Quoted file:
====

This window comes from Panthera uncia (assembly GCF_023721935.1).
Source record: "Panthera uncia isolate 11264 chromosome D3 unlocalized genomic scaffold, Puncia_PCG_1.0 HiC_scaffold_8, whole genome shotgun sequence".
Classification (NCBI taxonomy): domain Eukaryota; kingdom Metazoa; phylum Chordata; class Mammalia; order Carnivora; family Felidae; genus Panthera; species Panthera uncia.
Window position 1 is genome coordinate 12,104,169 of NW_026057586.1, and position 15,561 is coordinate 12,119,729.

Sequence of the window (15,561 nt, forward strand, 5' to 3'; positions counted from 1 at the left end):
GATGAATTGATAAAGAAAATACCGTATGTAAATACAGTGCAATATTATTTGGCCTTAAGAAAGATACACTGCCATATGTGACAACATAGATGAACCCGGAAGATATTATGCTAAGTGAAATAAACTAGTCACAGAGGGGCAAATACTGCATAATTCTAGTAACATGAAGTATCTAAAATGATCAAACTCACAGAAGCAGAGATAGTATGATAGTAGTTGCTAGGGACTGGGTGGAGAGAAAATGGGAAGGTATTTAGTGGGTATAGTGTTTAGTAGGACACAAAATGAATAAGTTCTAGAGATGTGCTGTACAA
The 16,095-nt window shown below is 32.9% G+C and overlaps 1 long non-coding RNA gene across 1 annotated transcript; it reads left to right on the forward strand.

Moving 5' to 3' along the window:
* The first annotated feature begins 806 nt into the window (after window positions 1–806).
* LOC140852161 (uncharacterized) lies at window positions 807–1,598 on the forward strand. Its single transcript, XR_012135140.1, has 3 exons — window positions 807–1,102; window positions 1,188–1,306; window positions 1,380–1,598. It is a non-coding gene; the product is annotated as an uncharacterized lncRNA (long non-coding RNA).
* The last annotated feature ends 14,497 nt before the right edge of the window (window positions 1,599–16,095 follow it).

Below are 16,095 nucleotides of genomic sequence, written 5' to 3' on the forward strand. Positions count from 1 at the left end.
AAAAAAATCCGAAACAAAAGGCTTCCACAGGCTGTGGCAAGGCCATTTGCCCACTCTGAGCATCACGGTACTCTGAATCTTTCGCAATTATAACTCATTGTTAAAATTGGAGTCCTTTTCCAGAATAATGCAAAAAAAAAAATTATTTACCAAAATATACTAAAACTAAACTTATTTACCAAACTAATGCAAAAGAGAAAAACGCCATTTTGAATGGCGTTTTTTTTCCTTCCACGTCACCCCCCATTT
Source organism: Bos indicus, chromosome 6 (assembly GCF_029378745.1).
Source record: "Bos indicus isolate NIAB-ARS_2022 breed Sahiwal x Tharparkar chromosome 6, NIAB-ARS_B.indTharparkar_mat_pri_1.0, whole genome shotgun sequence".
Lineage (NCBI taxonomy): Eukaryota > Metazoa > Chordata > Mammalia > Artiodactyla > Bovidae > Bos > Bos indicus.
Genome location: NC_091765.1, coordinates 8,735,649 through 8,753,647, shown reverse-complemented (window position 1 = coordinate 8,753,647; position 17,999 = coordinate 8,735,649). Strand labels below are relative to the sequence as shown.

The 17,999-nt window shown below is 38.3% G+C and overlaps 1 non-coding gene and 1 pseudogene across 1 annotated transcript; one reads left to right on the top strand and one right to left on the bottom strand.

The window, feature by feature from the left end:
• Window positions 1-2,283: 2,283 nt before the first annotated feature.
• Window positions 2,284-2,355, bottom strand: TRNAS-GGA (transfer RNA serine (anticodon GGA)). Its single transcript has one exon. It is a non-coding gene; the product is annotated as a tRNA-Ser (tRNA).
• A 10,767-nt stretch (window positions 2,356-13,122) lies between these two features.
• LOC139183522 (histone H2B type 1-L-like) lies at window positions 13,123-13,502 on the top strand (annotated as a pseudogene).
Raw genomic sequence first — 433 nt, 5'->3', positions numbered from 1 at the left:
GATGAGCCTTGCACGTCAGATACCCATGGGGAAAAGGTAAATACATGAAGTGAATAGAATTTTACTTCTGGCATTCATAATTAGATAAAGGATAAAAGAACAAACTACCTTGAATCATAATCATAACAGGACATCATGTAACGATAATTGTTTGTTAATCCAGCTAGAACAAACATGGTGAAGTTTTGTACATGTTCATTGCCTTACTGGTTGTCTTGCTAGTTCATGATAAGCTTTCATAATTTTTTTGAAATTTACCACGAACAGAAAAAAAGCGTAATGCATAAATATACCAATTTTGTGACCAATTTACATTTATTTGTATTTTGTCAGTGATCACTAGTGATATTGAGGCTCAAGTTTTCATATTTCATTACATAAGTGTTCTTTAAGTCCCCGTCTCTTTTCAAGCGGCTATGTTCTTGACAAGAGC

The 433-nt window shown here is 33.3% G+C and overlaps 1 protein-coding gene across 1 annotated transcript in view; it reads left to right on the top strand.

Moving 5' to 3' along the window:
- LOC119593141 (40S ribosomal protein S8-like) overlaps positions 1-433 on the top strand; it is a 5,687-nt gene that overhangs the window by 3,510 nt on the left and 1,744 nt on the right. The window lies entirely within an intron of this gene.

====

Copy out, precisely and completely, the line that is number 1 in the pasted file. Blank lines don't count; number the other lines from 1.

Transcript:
This window comes from Panthera uncia (assembly GCF_023721935.1).